Thank you all for your thoughtfulness and generosity in sharing your knowledge. I am always impressed with, but never surprised by, the wealth of information available on this forum.
For now, I'll make my observations on the current population and the viability of the site itself. My preliminary theory is the exact location of the one purp is not a sustainable CP habitat, and that the population is in fact dwindling, but I hope to find some more mature plants, seedlings, or even Drosera this summer.
I have access to lab space near the site, so I may run some tests on soil and water, and it's even possible to propagate in a much more sterile manner there if the eventual goal is to reintroduce seedlings.
I will definitely revisit this thread with updates or further questions.
One other thought about this: location, location, location! Even within a bog, if you don't place the plants in the exact "right" spot, they won't live long term. Also, they may require significantly higher levels of maintenance if not placed in the right spot. Every species has their own unique needs. To the best of my knowledge, meadowview and ABG have the most experience with reintroductions, and I'd work closely with them if you plan on doing anything of this nature.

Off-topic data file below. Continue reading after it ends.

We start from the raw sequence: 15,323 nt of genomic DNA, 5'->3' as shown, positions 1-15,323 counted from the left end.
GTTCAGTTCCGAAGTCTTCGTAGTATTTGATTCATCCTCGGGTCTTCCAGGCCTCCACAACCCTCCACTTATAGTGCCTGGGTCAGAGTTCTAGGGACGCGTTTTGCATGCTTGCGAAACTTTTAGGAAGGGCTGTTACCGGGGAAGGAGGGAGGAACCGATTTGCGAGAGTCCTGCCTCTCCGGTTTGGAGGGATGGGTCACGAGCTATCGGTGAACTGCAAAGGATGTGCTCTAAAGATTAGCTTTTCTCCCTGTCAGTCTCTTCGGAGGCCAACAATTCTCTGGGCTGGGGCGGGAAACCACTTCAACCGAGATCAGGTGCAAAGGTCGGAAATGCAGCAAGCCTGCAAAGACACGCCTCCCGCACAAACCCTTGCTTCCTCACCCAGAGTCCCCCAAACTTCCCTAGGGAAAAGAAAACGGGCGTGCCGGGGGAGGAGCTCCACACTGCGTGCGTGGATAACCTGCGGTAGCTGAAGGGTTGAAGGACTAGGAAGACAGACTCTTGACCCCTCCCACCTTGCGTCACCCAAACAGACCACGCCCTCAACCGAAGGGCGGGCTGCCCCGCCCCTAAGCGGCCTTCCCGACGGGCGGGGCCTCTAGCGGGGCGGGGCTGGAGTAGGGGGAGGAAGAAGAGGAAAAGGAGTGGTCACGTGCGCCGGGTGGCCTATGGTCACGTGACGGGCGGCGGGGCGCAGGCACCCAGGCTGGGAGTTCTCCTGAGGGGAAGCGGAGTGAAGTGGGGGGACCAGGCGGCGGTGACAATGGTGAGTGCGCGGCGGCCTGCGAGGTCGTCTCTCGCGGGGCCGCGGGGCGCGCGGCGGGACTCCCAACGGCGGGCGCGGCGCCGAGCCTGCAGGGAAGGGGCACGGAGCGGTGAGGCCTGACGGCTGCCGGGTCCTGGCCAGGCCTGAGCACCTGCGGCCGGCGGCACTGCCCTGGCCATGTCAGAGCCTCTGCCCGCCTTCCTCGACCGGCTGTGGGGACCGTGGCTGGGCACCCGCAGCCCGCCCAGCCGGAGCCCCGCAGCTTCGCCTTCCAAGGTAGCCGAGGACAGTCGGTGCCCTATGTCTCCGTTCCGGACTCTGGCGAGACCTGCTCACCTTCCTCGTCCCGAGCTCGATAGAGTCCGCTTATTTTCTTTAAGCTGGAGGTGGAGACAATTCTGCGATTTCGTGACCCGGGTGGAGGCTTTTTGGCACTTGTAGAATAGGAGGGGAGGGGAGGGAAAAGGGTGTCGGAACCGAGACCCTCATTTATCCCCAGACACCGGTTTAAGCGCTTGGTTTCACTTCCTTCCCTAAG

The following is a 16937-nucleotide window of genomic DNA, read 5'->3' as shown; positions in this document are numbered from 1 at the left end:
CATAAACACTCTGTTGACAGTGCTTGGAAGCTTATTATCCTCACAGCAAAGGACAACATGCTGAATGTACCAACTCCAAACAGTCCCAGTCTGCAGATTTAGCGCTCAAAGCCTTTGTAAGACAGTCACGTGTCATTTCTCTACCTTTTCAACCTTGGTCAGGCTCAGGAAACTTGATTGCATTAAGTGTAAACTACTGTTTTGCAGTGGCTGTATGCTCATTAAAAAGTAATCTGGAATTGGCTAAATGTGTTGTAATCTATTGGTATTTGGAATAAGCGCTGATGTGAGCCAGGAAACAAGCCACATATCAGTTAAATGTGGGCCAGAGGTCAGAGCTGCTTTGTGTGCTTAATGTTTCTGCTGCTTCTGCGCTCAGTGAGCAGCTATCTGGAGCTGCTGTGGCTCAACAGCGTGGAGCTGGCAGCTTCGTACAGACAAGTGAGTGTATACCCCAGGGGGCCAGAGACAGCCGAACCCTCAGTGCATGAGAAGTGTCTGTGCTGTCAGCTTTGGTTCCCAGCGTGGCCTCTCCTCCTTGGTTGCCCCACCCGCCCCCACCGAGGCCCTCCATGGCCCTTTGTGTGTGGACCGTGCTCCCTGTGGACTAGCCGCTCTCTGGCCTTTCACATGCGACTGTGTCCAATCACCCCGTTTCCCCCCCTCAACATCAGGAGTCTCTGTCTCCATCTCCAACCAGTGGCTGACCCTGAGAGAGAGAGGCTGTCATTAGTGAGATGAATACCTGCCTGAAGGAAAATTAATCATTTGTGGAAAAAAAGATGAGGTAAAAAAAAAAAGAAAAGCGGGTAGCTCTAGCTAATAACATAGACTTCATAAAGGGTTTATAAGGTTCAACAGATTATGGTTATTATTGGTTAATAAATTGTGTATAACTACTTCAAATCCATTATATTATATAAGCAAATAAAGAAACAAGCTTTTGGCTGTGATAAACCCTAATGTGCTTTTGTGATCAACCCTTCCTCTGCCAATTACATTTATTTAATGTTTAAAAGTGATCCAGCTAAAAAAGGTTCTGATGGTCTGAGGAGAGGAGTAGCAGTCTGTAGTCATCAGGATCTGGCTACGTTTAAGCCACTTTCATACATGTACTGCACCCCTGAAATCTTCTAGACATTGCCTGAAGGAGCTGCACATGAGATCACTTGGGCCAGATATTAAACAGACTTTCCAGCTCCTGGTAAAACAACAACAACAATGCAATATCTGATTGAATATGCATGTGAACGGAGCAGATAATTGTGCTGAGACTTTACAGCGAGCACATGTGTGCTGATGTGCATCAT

I've done restoration work here in California and augemented a near extinct population of Lewisia rediviva by starting new colonies in the same field. medium-small, very healthy, semi-sterile 1 year old, genetically diverse seedlings were used. If you use seedlings that are too small, they'll take years before they flower. Too big and they get targeted by insects and animals.
It took years to figure out how to do it right. It was a lot of trial and error, with more failures than successes, but the successes taught me the importance of ID'ing that exact right micro-environment. You have to think of the site in terms of many years from now, not just how good it looks now. In the end, the successes made up for all the failures and more!